In the case of the UK, the reason for not accepting the doctrine in the case of Caparo Group Ltd v Fagor Arrastate Sociedad Cooparative was that the contract, as well as the arbitration agreement, was governed by English law. However, there is no evidence to suggest that Caparo was a party to either of them. Peterson Farms Inc v C&M Farming Ltd case law rejected the doctrine because the substantive law was decided to be Arkansas law by the parties. The tribunal, however, failed to take notice of that and they assumed that it has the jurisdiction of both the signatory party as well as the non-signatory party. The matter was then brought to the English court where the court said that the tribunal had failed to take the consent of both the parties into consideration. The court said that the party has the right to choose the law and they chose Arkansas law which the tribunal failed to apply. The court then applied the Arkansas law and found that there was no role of “group of companies” doctrine and therefore, the tribunal had no jurisdiction to decide the case. The court also added that the “group of companies” doctrine does not form any part of English law.
It can be vaguely said that Arkansas law as well as the English law have no provisions to support the Doctrine of Companies. However, it is interesting to note that some scholars argue that if the law of arbitration has recognised this doctrine then the English law cannot stop this doctrine from implementing it.
It is not shocking to discover that like the US, the UK shares the same old thesis about consent. And they only consider the written agreement as valid proof for consent. These countries have refused to acknowledge that how to evidence consent lies in the heart of the “group of companies” doctrine. This argument can further be proved with the fact of a three-fold test that the Dow Chemical case draws. This three-fold test acts as a litmus test to determine the mutuality of the intention of the involved parties. One of the more reasons, the UK has blatantly refused to accept the “group of companies” doctrine is because of the fact that they have applied the concept of “privity of contract” very broadly and very extreme.
France is one of the many jurisdictions that have adopted the “Group of Companies” doctrine. This country went to the extent of making this doctrine a legal rule. In the Kis France case, the court extended the arbitration agreement to the subsidiaries because there was a common intention to bring the third party into the contract. France has shown a very liberal approach in adopting this law but this doctrine is only applicable if it meets the two conditions. The company which has not signed the arbitration agreement and is considered as the third party per se must play a crucial and active role during the performing and the concluding of the arbitration agreement. The second condition is that the parties which have directly signed the arbitration agreement must have a mutual interest in binding the third party to the contract.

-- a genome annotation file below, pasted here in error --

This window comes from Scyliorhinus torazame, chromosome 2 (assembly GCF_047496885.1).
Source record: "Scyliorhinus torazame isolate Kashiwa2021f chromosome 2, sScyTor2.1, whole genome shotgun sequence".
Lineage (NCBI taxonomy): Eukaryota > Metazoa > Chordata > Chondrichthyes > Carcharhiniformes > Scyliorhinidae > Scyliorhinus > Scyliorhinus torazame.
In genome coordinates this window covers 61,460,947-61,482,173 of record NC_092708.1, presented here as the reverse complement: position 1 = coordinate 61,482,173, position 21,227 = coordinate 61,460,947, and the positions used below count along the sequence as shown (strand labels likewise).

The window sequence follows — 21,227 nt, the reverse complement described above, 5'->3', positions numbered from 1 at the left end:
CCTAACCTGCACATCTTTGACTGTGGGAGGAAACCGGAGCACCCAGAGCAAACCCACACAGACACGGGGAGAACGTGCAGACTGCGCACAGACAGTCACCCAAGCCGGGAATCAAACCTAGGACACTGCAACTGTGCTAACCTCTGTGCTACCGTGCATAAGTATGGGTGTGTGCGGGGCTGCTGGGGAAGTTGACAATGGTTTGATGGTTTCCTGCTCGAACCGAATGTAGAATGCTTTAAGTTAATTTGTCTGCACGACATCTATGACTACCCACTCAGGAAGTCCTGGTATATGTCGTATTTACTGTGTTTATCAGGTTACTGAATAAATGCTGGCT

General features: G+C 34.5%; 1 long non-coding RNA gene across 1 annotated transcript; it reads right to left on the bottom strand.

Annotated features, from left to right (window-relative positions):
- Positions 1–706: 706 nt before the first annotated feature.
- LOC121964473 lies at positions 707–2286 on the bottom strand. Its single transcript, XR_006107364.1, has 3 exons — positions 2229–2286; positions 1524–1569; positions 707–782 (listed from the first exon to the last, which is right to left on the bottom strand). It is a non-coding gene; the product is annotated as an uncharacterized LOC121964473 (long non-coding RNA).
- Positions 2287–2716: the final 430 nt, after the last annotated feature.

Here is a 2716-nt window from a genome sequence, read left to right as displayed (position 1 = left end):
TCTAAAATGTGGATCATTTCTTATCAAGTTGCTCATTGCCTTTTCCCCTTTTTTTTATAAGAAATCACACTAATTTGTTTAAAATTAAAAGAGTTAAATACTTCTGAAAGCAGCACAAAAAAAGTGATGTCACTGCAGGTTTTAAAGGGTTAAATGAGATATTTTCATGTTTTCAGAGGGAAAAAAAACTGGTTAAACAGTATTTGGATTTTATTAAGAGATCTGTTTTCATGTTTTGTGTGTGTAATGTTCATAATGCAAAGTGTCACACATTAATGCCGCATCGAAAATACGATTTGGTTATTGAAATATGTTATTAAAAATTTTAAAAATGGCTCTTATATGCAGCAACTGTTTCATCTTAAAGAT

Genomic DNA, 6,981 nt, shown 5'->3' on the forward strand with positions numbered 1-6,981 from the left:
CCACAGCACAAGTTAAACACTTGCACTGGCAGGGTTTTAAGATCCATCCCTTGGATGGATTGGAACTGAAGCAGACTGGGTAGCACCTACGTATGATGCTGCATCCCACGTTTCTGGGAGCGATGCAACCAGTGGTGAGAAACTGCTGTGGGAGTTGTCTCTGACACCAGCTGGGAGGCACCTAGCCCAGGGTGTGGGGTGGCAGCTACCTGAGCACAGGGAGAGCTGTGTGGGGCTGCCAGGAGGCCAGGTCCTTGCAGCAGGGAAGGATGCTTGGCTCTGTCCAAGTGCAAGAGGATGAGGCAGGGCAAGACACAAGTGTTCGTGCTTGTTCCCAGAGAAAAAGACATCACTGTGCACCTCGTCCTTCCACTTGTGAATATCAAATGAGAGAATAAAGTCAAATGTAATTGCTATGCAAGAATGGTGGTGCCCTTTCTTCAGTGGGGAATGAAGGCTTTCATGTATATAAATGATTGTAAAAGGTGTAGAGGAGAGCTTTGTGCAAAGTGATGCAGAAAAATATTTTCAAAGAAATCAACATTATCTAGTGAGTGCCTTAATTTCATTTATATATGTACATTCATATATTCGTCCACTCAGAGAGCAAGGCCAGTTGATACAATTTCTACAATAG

Indian courts have quite a mixed reaction to the “group of companies ‘ doctrine and to some extent are quite willing to adopt the “group of companies” doctrine. The Indian law does not put emphasis on signed arbitration agreements because they gave validity to both oral and written contracts. In the Chloro Control India case, the court allowed this doctrine. For the doctrine to be applied in India the court said that there should be enough commercial evidence to show that the non-signatory has been involved during the performance of the court by the signatory party. It is also important to note that there is no hard and fast rule for this doctrine to be applied and the only way this doctrine can be applied is on a case-to-case basis. In India, the Chloro has dealt with the applicability of the doctrine but there are still some problems with solving the disputes relating to the enforcement of the awards.
The “group of companies” doctrine faces several criticisms and several challenges from the different scholars in different jurisdictions across the globe. Countries like France have been flexible enough to adapt this doctrine. While some countries like Germany are also relaxing their extreme stance and are making several provisions by which they can adopt this doctrine. It is not a surprising fact that this doctrine diverts from the traditional and the orthodox principles and the doctrine of law. But it also provides a mechanism by which the third party can be held liable which were not held liable previously because all the emphasis was given to “signatures”. Therefore, more or less, this doctrine acts as a shield against those companies who try to escape their liability by acting through the subsidiary company. It is also important to note that no mandate rule can be set up, there can be no one formula and each case should be decided on a case to case basis. And therefore, it is very important for the arbitral tribunals to strike a balance between misinterpreting consent and flexible interpretation.